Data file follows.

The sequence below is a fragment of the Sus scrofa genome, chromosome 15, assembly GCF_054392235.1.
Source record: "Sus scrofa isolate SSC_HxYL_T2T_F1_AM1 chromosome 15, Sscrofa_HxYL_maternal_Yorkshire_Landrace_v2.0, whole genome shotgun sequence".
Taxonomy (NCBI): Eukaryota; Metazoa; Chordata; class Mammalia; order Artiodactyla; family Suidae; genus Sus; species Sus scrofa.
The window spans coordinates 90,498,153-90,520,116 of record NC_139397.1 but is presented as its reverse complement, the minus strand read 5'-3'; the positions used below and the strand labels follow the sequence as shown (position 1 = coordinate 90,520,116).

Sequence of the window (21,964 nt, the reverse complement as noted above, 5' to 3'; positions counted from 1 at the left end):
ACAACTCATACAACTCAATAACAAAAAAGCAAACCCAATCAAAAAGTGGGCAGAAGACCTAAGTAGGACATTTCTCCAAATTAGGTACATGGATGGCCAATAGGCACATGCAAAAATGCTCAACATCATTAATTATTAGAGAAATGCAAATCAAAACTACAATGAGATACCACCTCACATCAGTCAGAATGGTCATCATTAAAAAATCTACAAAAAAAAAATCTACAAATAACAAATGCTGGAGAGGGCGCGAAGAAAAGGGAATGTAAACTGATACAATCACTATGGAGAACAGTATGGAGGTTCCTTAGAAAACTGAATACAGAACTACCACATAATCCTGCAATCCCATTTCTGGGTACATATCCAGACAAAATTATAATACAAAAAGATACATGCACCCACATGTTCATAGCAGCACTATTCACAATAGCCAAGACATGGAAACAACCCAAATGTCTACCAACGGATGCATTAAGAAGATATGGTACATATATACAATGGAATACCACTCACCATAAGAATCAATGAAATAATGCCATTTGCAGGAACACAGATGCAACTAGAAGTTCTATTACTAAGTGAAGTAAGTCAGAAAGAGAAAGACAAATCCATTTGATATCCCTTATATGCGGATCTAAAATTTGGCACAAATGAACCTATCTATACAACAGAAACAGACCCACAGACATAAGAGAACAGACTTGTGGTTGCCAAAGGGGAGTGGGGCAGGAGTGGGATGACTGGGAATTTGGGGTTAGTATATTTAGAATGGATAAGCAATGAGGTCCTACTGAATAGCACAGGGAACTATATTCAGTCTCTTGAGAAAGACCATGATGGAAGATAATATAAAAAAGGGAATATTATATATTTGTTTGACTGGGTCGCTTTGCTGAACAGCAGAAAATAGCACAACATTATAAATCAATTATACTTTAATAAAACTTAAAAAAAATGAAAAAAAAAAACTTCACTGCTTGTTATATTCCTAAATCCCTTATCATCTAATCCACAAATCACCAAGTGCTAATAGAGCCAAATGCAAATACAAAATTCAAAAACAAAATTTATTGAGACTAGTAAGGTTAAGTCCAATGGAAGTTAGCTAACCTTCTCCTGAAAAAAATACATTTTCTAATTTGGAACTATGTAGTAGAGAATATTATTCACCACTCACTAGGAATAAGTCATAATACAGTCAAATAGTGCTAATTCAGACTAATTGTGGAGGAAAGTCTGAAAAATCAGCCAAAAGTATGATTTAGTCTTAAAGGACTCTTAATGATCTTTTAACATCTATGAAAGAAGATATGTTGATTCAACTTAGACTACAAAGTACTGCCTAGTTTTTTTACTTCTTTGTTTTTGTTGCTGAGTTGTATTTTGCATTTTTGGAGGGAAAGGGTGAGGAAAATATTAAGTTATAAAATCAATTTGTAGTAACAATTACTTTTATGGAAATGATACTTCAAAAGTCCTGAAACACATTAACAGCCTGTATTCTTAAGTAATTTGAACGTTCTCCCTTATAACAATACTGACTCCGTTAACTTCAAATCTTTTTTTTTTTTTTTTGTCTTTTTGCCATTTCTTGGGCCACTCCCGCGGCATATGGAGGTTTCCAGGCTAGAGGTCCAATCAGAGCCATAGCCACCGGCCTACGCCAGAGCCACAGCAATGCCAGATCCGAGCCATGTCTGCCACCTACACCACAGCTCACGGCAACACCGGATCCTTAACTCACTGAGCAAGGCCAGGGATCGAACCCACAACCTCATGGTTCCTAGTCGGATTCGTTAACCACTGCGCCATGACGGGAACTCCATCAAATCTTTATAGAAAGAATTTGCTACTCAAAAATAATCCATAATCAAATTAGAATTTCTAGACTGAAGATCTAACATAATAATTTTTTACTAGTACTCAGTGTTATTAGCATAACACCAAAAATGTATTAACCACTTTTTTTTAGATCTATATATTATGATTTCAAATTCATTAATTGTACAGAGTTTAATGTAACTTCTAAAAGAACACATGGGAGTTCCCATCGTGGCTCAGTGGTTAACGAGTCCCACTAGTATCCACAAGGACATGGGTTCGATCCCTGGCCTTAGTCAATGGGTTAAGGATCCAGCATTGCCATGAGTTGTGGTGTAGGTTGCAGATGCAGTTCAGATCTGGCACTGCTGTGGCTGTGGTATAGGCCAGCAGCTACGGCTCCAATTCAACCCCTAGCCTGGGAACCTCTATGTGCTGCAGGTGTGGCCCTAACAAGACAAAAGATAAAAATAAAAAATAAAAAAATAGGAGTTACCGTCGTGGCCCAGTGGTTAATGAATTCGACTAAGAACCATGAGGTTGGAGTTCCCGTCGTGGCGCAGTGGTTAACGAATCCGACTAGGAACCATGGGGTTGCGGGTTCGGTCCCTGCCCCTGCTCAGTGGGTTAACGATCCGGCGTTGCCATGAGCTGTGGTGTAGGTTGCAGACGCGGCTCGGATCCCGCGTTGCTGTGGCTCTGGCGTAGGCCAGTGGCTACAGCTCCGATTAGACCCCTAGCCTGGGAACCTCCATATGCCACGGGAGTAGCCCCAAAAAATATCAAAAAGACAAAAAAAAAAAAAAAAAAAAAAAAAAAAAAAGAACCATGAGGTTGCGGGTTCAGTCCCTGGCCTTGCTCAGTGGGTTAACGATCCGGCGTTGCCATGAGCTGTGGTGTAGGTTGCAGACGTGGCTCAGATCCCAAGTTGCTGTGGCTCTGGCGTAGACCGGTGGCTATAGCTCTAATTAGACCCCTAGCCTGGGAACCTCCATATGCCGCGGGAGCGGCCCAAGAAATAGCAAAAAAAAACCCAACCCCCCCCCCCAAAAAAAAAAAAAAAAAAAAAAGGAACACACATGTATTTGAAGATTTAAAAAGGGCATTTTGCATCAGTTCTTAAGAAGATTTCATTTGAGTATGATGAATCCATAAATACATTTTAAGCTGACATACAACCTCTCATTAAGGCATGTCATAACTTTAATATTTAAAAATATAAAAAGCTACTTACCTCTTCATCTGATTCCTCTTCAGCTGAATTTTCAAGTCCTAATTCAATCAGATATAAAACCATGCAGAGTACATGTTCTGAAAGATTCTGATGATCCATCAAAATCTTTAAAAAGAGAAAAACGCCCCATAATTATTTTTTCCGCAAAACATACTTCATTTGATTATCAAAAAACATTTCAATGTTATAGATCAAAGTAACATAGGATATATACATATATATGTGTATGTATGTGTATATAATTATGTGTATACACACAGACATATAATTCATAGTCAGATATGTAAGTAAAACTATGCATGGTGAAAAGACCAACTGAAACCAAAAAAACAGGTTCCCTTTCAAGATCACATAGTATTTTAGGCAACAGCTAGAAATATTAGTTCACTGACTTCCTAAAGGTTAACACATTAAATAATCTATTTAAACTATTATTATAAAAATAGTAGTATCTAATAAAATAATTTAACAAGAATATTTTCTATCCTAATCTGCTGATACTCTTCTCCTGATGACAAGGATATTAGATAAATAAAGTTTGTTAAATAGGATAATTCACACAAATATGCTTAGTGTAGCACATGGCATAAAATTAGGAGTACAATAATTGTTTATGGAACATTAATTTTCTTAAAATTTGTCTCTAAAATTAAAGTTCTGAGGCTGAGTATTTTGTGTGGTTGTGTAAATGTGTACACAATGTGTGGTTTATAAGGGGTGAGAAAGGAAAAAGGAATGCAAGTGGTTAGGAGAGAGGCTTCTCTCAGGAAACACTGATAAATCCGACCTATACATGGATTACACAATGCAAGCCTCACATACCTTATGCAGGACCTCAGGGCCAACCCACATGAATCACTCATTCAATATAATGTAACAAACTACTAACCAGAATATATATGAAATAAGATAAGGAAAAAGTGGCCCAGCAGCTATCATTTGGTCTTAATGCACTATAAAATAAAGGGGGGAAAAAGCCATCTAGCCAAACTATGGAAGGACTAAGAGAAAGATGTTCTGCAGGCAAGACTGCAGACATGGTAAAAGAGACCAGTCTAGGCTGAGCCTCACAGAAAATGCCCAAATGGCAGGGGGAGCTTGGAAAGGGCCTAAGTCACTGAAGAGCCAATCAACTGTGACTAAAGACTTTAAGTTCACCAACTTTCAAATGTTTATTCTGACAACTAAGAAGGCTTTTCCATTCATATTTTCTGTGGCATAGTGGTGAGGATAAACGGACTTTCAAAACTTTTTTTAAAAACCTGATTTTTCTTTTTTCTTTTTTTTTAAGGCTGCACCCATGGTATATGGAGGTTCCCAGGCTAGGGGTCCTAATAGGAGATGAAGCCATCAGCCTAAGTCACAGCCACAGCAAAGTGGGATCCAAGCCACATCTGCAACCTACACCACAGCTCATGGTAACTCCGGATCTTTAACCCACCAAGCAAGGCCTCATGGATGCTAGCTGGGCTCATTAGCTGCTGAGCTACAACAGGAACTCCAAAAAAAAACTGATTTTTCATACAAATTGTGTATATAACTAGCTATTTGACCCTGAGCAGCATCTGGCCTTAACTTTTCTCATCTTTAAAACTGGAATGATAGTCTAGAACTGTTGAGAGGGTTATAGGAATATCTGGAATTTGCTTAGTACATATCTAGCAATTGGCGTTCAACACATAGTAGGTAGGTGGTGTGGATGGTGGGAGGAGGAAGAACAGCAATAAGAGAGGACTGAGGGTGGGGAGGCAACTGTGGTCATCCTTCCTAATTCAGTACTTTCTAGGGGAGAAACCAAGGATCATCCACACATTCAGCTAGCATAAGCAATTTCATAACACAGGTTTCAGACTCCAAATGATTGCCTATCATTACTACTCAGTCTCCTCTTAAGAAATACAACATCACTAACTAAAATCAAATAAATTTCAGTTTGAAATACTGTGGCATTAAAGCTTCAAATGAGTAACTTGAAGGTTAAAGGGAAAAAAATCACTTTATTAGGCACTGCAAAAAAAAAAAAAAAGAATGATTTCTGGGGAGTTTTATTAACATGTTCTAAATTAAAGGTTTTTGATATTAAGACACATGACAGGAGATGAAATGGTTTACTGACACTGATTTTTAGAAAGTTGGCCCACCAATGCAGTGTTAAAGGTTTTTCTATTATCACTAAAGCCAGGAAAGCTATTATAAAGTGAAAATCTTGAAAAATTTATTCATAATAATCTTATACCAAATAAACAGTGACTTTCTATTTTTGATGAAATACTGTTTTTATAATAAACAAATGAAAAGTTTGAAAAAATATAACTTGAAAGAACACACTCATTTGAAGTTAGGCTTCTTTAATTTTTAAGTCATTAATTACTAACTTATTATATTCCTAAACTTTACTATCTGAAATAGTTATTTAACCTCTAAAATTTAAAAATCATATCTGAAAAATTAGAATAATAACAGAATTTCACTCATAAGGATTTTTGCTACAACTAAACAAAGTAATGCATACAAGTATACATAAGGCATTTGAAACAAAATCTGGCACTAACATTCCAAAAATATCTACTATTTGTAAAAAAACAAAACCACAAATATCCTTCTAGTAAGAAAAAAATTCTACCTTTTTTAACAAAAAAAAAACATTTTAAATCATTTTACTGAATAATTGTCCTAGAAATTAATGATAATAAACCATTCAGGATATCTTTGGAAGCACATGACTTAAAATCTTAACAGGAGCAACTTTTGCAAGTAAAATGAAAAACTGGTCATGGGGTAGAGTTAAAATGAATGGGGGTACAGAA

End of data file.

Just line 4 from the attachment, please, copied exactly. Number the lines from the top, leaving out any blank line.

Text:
The window spans coordinates 90,498,153-90,520,116 of record NC_139397.1 but is presented as its reverse complement, the minus strand read 5'-3'; the positions used below and the strand labels follow the sequence as shown (position 1 = coordinate 90,520,116).